Turmeric


Curcuma longa

Origin - India

Part of the plant used - Rhizome

Description - Turmeric has long been considered an essential flavoring spice of Indian and other ethnic cuisines. Turmeric provides the typical yellow color of many curry dishes and helps to render food more digestible. Turmeric along with other curry herbs has several physiologic activities, including the inhibition of platelet aggregation antibiotic effects, anticholesterol action and fibrinolytic activity.

Pharmacology - Many studies on turmeric have revealed that the herb contains cholagogue-type substances which increase the secretion of bile. Principal among these substances is curcumin also posesses liver protective activity, detoxifying dangerous carcinogens, stimulating the gall bladder and acting as a free-radical scavenger. Curcumin has cholekinetic activity (bile duct stimulation). It has been suggested that tumeric lowers blood cholesterol through these various choleric effects. Tumericís effects on weight loss my also be mediated through curcumin's catabolic and metabolic activities on fats. Studies have also revealed that curcumin has anti-inflammatory properties, inhibiting platelet aggregation and cyclooxgenase and lipoxygenase enzymes which catalyze the formation of inflammatory prostaglandins and molecules. Curcumin requires the presence of the adrenal glands to have this non-steroidal anti-inflammatory activity.

Chemical Constituents - 1,8-cineole, 2-bornanol, 2-hydroxy-methyl-anthraquinone, 4-hydroxy-cinnamoyl-(Feruloyl)-methane, Alpha-atlantone, Alpha-pinene, Alpha-terpineol, Ar-turmerone, Arabinose, Ascorbic-acid, Ash, Azulene, Beta-carotene, Beta-pinene, Beta-sesquiphellandrene, Bis-(Para-hydroxy-cinnamoyl)-methane, Bis-desmethoxycurcumin, Bisabolene, Borneol, Boron, Caffeic-acid, Calcium, Caprylic-acid, Caryophyllene, Chromium, Cineole, Cinnamic-acid, Cobalt, Copper, Cuminyl-alcohol, Curcumene, Curcumenol, Curcumin, Curdione, Curlone, Curzerenone, Curzerenone-c, Cyclo-isoprenemyrcene, D-alpha-phellandrene, D-camphene, D-camphor, D-sabinene, Dehydroturmerone, Desmethoxycurcumin, Di-p-coumaroyl-methane, Dicinnamoylmethane, Didesmethoxycurcumin, Diferuloyl-methane, Dihydrocurcumin, EO, Eugenol, Feruloyl-p-coumaroyl-methane, Gamma-atlantone, Guaiacol, Isoborneol, L-alpha-curcumene, L-beta-curcumene, Limonene, Manganese, Monodesmethoxycurcumin, Niacin, Nickel, O-coumaric-acid, P-coumaric-acid, P-cymene, P-methoxycinnamic-acid, P-tolymethylcarbinol, Phosphorus, Protocatechuic-acid, Resin, Riboflavin, Syringic-acid, Terpinene, Terpineol, Thiamin, Turmerone, Ukonan-a, Ukonan-b, Ukonan-c, Ukonan-d, Vanillic-acid, Zingiberene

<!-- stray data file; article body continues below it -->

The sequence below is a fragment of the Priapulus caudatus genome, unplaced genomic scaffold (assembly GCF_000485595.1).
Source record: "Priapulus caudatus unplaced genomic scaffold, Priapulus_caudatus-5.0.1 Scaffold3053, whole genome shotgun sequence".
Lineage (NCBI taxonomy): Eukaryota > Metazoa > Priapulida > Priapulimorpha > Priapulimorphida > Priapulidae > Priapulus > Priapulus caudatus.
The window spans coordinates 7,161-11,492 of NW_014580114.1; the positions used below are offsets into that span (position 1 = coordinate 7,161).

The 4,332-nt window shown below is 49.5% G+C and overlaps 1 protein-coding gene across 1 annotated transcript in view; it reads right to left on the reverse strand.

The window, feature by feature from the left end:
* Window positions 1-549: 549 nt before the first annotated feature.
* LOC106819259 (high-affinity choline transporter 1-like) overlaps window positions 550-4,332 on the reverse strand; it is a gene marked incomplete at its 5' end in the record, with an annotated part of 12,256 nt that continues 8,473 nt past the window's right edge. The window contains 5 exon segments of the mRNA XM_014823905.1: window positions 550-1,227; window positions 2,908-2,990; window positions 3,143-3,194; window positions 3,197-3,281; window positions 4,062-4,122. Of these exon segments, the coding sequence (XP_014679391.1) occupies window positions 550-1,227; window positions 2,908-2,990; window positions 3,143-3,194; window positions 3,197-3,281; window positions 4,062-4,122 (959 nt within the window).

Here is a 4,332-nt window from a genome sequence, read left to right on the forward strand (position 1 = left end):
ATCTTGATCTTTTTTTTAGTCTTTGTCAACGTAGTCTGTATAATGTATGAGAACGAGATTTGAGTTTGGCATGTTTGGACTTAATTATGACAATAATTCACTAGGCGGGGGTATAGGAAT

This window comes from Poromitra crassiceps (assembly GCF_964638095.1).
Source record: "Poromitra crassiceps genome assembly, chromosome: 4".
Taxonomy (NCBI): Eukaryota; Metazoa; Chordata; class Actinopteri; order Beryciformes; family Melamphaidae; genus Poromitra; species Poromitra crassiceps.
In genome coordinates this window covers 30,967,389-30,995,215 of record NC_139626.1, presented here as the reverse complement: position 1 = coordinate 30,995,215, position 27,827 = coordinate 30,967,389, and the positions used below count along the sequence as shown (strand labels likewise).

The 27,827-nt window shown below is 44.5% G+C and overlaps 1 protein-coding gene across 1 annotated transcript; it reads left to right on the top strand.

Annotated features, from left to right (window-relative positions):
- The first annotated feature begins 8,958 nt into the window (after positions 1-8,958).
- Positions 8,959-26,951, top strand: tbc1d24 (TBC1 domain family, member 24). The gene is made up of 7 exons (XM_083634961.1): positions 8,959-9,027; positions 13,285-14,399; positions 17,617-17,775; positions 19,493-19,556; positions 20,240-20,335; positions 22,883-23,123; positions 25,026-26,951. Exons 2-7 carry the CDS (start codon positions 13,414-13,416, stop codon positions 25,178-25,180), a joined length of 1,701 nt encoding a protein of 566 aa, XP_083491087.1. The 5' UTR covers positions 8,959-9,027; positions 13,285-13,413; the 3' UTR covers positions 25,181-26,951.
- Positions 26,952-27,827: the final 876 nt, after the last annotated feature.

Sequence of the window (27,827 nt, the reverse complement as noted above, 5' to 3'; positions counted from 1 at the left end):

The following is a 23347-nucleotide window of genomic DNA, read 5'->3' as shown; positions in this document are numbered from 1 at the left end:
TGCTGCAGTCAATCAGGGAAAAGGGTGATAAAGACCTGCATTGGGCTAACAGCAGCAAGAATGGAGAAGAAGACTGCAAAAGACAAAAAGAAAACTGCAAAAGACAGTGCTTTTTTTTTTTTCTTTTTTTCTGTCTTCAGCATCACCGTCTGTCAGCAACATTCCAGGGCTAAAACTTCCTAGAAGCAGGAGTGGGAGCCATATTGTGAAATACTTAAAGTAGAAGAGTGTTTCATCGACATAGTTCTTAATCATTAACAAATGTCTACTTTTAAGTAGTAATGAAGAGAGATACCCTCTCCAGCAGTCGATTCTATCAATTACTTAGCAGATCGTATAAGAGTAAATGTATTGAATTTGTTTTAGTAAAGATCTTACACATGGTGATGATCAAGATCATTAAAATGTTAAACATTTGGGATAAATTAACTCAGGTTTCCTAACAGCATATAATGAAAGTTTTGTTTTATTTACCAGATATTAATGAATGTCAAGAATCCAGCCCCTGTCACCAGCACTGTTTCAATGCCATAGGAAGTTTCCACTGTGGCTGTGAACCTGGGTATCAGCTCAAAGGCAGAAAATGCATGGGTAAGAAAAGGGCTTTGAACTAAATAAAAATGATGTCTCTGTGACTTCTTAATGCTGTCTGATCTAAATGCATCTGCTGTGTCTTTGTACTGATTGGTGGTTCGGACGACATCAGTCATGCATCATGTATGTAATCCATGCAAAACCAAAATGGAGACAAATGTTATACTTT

Historical Uses:

Medicinal Uses - Turmeric has long been used in folk medicine to treat arthritis, lower blood cholesterol, stimulate digestion, protect the liver and treat obesity. Turmeric also has strong antibacterial and antifungal properties. Its many actions as being Anti-inflammatory, Antioxidant, Anti-mutagenic, Anti-cancerous, Cholagogueue, Depurative, Diuretic, Fumitory, Hemostatic, Hepatoprotective, Lactagogue, Stomachic, Tonic, Vulnerary

Toxicity, Cautions & Contraindications - No known toxicity. Large doses are not recommended in cases of painful gall stones, obstructive jaundice, acute bilious colic and extremely toxic liver disorders.

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